Portfolio risk management is similar to the Norden Bombsight.

What is the Norden Bombsight, and what do I mean exactly?

The Norden Bombsight was an engineering triumph; an analog computational device that allowed American bombers in World War II to drop their payloads accurately on their intended targets. In theory, it worked perfectly. The inventor bragged that he could drop a bomb in a pickle barrel and he was correct. In trials, the Norden Bombsight was amazingly accurate. In use during combat, however, the Norden Bombsight was not nearly as impressive.

Combat introduced things such as clouds, smoke, flak, and Messerschmidts. These were all absent ¬†during the “ideal” conditions under which a bomb could be dropped into a pickle barrel. ¬†For best results, the bombardier needed to actually see the intended target and the aircraft needed to fly slowly and steadily at as low an altitude as possible. Unfortunately, there often was cloud cover. Additionally, slow, steady, low altitude flight over enemy territory resulted in a greater probability of getting shot down. Naturally, pilots would fly at higher altitudes as fast as possible. Precisely when you needed the Norden Bombsight to perform its best it would fall short of expectations.

This is how risk management in portfolio management works as well. During “normal” market conditions, things like mean-variance optimization, value at risk, Sharpe ratios and diversification work beautifully. It’s when things are not “normal” that it all falls apart. Just like the Norden Bombsight, precisely the moment you need risk management to work its magic is when the wings come off. During a financial crisis, the correlations of almost all assets move towards “1” and portfolios that were once diversified start to move together lockstep, wiping out any diversification benefits.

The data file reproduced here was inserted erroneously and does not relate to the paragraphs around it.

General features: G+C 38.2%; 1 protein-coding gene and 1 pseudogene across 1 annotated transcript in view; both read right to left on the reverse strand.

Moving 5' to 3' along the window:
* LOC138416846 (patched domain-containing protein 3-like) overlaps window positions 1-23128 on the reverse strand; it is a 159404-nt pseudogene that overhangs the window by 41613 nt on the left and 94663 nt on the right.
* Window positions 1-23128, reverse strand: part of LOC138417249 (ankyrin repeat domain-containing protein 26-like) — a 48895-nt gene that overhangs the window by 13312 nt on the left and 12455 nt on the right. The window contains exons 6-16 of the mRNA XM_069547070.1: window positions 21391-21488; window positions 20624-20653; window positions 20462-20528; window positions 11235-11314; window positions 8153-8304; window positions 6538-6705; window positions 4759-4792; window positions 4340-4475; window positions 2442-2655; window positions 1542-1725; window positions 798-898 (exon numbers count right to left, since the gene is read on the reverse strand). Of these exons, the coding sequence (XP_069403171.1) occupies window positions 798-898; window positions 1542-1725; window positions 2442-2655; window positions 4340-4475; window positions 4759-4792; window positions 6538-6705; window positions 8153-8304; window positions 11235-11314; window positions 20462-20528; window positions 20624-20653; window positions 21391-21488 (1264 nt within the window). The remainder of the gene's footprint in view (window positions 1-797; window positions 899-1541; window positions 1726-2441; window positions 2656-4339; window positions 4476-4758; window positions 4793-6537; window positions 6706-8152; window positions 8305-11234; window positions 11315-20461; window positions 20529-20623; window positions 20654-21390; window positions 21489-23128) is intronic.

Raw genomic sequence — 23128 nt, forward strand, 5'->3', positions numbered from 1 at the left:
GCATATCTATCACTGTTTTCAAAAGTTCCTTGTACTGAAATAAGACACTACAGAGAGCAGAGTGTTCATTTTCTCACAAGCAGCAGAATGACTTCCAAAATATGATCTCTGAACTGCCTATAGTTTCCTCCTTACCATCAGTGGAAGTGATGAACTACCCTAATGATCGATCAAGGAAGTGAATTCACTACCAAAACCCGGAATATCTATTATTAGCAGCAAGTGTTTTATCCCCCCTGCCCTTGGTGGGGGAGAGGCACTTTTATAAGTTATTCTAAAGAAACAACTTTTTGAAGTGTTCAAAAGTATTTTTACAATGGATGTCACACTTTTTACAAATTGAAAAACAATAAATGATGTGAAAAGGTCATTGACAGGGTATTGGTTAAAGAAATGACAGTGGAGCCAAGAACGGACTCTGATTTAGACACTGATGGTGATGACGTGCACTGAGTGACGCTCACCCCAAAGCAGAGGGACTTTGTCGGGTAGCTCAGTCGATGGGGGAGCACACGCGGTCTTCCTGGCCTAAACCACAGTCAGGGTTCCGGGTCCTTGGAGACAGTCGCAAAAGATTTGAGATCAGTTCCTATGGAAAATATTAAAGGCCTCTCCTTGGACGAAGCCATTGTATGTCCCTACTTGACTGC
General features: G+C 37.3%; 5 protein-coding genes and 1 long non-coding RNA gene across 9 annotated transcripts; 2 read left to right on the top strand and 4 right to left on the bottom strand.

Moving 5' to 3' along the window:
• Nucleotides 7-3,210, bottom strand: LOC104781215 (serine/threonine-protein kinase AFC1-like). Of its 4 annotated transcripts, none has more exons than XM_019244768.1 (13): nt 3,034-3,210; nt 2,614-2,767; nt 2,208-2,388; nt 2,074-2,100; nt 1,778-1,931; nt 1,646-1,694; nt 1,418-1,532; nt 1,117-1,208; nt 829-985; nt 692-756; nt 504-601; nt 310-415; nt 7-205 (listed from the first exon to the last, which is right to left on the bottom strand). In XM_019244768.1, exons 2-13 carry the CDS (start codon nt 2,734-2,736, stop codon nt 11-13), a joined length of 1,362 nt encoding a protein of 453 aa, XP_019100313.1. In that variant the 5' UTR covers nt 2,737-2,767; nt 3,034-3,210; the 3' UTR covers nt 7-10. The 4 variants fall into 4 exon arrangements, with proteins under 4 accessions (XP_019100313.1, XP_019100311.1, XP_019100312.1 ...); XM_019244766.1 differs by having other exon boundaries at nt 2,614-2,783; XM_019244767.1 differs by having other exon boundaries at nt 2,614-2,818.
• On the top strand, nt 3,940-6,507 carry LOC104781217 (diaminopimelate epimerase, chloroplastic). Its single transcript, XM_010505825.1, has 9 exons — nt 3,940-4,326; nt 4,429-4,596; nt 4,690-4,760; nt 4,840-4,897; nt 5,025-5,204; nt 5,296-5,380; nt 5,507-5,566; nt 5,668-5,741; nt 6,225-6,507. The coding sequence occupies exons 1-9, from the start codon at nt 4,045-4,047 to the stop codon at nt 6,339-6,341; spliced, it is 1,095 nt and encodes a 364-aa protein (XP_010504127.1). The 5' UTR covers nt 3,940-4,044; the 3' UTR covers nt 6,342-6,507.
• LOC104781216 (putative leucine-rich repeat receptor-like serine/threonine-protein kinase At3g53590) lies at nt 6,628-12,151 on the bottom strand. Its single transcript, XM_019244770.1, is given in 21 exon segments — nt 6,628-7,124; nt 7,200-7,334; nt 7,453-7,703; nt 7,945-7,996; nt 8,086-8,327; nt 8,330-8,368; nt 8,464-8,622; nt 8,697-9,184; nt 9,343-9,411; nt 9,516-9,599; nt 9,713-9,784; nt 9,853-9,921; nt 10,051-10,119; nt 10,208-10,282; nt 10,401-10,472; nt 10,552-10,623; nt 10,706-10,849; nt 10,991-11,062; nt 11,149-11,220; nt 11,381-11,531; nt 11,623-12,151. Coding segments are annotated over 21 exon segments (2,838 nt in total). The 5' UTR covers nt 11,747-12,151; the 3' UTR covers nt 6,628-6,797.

So, what should we do? We can take our cue from the Army in World War II. They used the Norden Bombsight despite its shortcomings because it was the best tool they had. Present day risk management techniques are the best tools we currently have.

We should use them.

Today, with GPS and laser guided technology modern bombs really can be dropped into a pickle barrel during combat conditions. I am confident that eventually, our risk management techniques will evolve as well and someday portfolio risk management will be much more accurate.

Until then, here is an entertaining story about the Norden Bombsight from one of my favorite authors Malcolm Gladwell: